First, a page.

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Came we to desolate this goodly land,
20 Making the drench'd earth rank with human blood, Scatter pollution on the winds of Heaven? Oh! that the sepulchre had closed its jaws On the proud prelate, that blood-guilty man, Who, trembling for the church's ill-got wealth, 25 Bade our Fifth Henry claim the crown of France ! Oh! that the grave had swallow'd him, ere he Stirr'd up the sleeping claim, and sent him forth To slaughter! Sure that holy hermit spake The Almighty's bidding, who in his career 30 Of conquest met the King, and bade him cease The work of death, before the wrath'divine Fell heavy on his head... Full soon it fell And sunk him to the grave; .. and soon that wrath On us, alike in guilt, alike shall fall;
35 For thousands and ten thousands, by the sword Cut off, and sent before the Eternal Judge, With all their unrepented crimes upon them, Cry out for vengeance; for the widow's groan, Though here she groan unpitied or unheard, 40 Is heard in heaven against us; o'er this land For hills of human slain, unsepulchred, Steam pestilence, and cloud the blessed sun! The wrath of God is on us,.. God hath raised This Prophetess, and goes before her path ;. 45 Our brethren, vainly valiant, fall beneath them, Clogging with gore their weapons, or in the flood Whelm'd like the Egyptian tyrant's impious host, Mangled and swoln, their blacken'd carcasses Float on the tainted current!
We remain, For yet our rulers will pursue the war,
We still remain to perish by the sword,
Then terror seized
Nor the English chiefs Heard these loud murmurs heedless; counselling They met despondent. Suffolk, now their chief, 65 Since Salisbury fell, began.
« It now were vain Lightly of this our more than mortal foe To speak contemptuous. She hath vanquish'd us, Aided by Hell's leagued powers, nor aught avails Man unassisted 'gainst Infernal powers
70 To dare the conflict. Were it best remain Waiting the doubtful aid of Burgundy, Doubtful and still delay'd ? or from this place, Scene of our shame, retreating as we may, Yet struggle to preserve the guarded towns 75 Of the Orleannois ?”
He ceased, and with a sigh, Struggling with pride that heaved his gloomy breast, Talbot replied, “ Our council little boots ; For by their numbers now made bold in fear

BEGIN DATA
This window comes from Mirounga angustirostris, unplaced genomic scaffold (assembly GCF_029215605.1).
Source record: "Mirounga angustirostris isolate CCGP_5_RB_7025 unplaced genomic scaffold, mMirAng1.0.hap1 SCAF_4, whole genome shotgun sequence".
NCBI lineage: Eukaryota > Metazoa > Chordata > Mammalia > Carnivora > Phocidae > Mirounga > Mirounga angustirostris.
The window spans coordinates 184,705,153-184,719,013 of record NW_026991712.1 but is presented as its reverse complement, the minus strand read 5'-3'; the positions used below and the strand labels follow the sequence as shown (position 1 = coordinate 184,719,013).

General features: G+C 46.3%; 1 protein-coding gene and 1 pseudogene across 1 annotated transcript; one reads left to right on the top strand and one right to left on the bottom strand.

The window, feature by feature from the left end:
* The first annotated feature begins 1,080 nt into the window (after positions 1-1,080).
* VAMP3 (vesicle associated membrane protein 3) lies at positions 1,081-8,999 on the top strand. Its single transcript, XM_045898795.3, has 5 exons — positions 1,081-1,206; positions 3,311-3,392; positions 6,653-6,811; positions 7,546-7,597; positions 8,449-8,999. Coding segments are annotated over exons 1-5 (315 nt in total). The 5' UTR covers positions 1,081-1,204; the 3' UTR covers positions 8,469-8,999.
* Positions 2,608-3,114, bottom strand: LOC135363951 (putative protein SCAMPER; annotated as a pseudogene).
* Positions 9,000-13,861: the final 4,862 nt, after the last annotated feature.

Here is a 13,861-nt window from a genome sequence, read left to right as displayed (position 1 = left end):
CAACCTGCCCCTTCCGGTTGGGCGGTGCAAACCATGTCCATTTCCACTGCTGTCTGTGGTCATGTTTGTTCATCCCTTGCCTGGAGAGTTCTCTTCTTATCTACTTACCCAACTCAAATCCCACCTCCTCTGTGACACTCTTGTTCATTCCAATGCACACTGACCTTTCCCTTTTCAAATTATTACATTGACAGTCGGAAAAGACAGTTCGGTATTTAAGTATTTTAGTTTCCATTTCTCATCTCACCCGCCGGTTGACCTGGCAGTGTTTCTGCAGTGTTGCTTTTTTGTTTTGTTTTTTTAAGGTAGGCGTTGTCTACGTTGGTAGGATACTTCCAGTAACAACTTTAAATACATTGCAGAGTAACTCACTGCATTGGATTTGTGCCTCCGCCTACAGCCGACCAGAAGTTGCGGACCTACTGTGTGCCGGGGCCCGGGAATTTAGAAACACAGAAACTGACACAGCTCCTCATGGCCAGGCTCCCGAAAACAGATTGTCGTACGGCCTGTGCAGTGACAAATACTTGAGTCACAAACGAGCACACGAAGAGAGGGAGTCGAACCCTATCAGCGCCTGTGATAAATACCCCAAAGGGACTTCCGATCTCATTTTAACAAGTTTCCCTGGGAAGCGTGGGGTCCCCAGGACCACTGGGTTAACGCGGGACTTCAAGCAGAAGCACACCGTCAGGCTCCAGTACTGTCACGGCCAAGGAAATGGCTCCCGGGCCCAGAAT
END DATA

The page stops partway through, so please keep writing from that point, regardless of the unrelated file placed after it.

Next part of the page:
The soldiers will not fight, they will not heed 80
Soon will come
yon witch, Regain its ancient glory. Near the coast Best is it to retreat, and there expect
90 The coming succour."
Thus the warrior spake. Joy ran through all the troops, as though retreat Were safety. Silently in order'd ranks They issue forth, favour'd by the thick clouds Which mantled o'er the moon. With throbbing hearts Fearful they speeded on; some in sad thoughts 96 Of distant England, and now wise too late, Cursing in bitterness the evil hour That led them from her shores; some in faint hope Thinking to see their native land again; 100 Talbot went musing on his former fame, Sullen and stern, and feeding on dark thoughts, And meditating vengeance.
In the walls Of Orleans, though her habitants with joy Humbly acknowledged the high aid of Heaven, 105 Of many a heavy ill and bitter loss Mindful, such mingled sentiments they felt As one from shipwreck saved, the first warm glow Of transport past, who contemplates himself
Preserved alone, a solitary wretch,
110 Possess'd of life indeed, but reft of all That makes man love to live. The chieftains shared The social bowl, glad of the town relieved, And communing of that miraculous Maid, Who came the saviour of the realm of France, 115 When vanquish'd in the frequent field of shame Her bravest warriors trembled.
Joan the while Fasting and silent to the convent pass'd, Conrade with her, and Isabel; both mute, Yet gazing on her oft with anxious eyes, 120 Looking the consolation that they fear'd To give a voice to. Now they reach'd the dome: The glaring torches o'er the house of death Stream'd a sad splendour. Flowers and funeral herbs Bedeck'd the bier of Theodore, .. the rue, 125 The dark green rosemary, and the violet, That pluck'd like him wither'd in its first bloom. Dissolved in sorrow, Isabel her grief Pour'd copiously, and Conrade also wept: Joan only shed no tears, from her fix'd eye 130 Intelligence was absent, and she seem'd, Though listening to the dirge of death, to hear And comprehend it not, till in the grave, .. In his last home, .. now Theodore was laid, And earth to earth upon the coffin thrown; 135 Then the Maid started at that mortal sound, And her lip quiver'd, and on Isabel, Trembling and faint, she leant, and pale as death.
Then in the priest arose an earnest hope,
That weary of the world and sick with woe, 140
Then Conrade answered, “Father! heaven has callid This Maid to active duties."
6 Active !” cried The astonish'd Monk; “thou dost not know the toils This holy warfare asks; thou dost not know